June 1, 2015

Five Requirements for Securing and Protecting Your Intellectual Property

IP Protection

In this age of industrial espionage, insider theft and advanced cyber threats, it is becoming increasingly difficult to secure intellectual property (IP). The stakes are high. In fact, the IP Commission Report estimates annual losses of $300B attributed to IP theft in the United States alone. A Kroll Advisory Systems white paper describes how industrial espionage and insider attacks were responsible for the loss of trade secrets valued at $300M at Dow Chemical; $225M in illicit proceeds of a DuPont competitor that obtained DuPont’s Kevlar trade secrets; theft of Space Shuttle, jet and rocket design trade secrets from Rockwell and Boeing and technical IP theft from Motorola.

Many, if not most, large organizations are spread across multiple geographies. Their team members generally include not only internal staff but also contractors, service providers and business partners. They typically use an source code management system and content collaboration platform to create and store all their IP.

However, collaboration and security are often at odds with each other. Shared source code, designs, specifications, and digital assets can be easy targets for IP theft and leaks. To secure and protect your IP, your collaboration platform must address the following five requirements:

1. Flexible Authentication

Industry-standard authentication for LDAP and Active Directory is the minimum for any enterprise platform. More secure environments require custom authentication methods (e.g., two-factor authentication) to reduce the risk of stolen or compromised user credentials. When working with external contractors, service providers or business partners, it’s also important to be able to enforce the use of unique user credentials and to avoid using a single shared username or password.

2. Fine-Grained Access Control

Project collaboration with internal and external teams requires file-level access control. Most users need access to just the intellectual property they are working on. Being able to employ IP address-specific access and limit access to only authorized locations or users in different regions may be useful when dealing with partner companies or external service providers. For example, this would allow limiting access to external collaborators to a specific section of a repository or set of files that they need to perform their job, based on the network IP address of those external collaborators.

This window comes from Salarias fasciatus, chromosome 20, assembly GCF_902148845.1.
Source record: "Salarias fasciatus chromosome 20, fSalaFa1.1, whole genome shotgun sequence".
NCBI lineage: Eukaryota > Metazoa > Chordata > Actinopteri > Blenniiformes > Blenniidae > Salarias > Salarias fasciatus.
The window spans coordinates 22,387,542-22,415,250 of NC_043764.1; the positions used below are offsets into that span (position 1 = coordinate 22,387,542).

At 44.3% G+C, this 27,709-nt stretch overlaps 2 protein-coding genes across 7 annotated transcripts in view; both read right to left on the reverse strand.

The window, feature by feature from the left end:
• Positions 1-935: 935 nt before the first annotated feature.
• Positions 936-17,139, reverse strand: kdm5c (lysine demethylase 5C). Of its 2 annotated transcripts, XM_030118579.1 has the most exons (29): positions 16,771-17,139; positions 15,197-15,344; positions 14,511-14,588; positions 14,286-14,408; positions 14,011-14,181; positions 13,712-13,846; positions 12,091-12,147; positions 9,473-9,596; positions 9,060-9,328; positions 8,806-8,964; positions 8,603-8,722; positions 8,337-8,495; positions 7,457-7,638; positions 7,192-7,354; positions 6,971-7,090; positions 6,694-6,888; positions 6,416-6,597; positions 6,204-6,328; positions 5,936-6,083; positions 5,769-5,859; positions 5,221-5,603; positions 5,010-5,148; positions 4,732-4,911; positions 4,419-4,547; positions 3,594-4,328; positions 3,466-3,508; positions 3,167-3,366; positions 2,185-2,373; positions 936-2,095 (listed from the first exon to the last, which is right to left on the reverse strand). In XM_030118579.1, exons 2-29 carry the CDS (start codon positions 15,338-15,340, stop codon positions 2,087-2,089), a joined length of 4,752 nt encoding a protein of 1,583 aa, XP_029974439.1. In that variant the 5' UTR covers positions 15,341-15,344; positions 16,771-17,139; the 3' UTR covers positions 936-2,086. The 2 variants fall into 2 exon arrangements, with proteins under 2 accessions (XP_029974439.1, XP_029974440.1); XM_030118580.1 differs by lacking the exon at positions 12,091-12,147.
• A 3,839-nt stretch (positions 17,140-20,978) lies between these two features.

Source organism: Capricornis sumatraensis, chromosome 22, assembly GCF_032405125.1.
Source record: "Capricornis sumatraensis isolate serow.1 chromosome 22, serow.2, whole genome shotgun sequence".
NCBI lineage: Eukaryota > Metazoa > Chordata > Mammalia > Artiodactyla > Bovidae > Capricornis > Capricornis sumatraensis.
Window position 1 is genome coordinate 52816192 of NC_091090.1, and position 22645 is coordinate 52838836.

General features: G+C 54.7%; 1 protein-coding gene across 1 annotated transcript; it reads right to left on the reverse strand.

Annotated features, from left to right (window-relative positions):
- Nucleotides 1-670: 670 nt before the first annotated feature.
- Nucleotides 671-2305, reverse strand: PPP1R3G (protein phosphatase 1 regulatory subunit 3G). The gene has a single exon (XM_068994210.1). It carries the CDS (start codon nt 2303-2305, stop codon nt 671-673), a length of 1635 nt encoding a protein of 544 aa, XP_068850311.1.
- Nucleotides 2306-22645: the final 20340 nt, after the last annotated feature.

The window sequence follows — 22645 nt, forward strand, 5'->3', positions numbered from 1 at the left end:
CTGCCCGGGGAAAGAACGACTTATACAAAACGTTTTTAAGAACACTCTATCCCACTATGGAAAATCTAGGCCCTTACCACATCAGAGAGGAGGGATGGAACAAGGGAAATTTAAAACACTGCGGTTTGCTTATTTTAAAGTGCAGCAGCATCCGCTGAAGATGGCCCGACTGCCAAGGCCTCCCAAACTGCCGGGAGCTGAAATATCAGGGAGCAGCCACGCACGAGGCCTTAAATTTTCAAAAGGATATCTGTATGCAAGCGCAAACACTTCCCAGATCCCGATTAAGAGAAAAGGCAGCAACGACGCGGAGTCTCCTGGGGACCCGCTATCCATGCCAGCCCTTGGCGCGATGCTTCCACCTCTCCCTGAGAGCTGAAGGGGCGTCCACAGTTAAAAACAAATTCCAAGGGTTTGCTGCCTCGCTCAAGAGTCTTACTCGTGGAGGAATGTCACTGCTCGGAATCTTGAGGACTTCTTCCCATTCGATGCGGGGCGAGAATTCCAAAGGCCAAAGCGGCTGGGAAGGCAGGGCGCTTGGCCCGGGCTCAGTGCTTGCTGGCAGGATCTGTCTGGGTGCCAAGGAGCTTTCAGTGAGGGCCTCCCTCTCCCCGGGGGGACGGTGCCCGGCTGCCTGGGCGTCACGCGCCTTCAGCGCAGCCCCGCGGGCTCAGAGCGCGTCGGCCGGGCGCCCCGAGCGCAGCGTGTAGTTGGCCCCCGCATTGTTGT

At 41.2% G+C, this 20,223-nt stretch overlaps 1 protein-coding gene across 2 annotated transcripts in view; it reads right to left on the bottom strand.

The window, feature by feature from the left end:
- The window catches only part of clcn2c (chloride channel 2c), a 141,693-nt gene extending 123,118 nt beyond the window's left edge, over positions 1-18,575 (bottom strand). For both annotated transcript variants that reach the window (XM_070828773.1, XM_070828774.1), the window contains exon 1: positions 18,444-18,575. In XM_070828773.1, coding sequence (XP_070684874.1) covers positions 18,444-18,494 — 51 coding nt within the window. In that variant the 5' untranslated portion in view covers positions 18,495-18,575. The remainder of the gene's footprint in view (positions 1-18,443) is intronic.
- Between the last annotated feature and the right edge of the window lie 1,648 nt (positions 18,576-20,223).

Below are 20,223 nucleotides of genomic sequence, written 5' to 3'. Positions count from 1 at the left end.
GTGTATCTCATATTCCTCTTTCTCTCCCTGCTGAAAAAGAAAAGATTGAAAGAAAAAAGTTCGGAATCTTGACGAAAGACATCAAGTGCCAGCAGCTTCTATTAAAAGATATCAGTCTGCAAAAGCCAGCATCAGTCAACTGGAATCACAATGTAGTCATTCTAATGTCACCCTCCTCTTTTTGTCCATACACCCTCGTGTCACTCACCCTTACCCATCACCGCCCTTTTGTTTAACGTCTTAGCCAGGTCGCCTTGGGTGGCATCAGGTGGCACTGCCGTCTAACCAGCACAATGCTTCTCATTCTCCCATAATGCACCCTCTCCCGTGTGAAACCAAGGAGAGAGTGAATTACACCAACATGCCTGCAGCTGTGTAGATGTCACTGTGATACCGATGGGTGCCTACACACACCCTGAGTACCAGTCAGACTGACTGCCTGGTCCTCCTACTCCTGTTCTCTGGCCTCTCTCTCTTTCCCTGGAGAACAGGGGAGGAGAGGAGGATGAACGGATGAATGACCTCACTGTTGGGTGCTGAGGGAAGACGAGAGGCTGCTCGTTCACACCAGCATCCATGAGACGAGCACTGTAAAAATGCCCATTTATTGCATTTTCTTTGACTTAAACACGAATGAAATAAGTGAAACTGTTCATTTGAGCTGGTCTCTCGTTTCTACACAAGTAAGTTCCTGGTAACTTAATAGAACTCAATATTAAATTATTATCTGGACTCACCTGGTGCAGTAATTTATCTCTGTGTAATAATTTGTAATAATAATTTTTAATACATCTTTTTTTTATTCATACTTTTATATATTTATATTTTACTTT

3. Strong Password Security

Setting strong password guidelines and enabling password-strengthening options, such as minimum length, maximum login attempts, password reset upon login and password expiration time frames, help reduce the risk of stolen or compromised user credentials. In addition, preventing the storage of passwords in configuration files, the Windows registry or other parts of the system used for authentication may further improve password security.

4. Detailed Audit Logs/Access Tracking

Keeping detailed audit logs is useful in determining who accessed which corporate assets when. Audit logs are valuable for monitoring access to corporate assets to determine potential data misuse, security breaches or data theft. Detailed audit logs are also necessary for forensic purposes, audits and regulatory compliance.

5. Automated Threat Detection

Even with all security measures in place, you have to assume that your systems have been breached and your IP is always at risk. Your last line of defense must include apparatus for monitoring all IP-related activity within your environment to detect suspicious events. Many existing SIEM security tools attempt to identify security threats using data from traditional security products (e.g., firewall, IDS or anti-malware) or even newer data sources (e.g., OS logs, LDAP/AD, badge data, DNS and/or email or web servers). These tools examine and process massive amounts of data and quickly identify anomalous behavior or outliers that could represent security threats. But this step is insufficient. To fully protect your valuable IP you must track activity and detect threats at the origin—within your collaboration environment itself.

A unified approach to securing and protecting your intellectual property addresses these challenges in a comprehensive manner, while informing your Security Operations Center and integrating with your existing security infrastructure. 

To learn more download our white paper:
A Unified Approach to Securing and Protecting IP.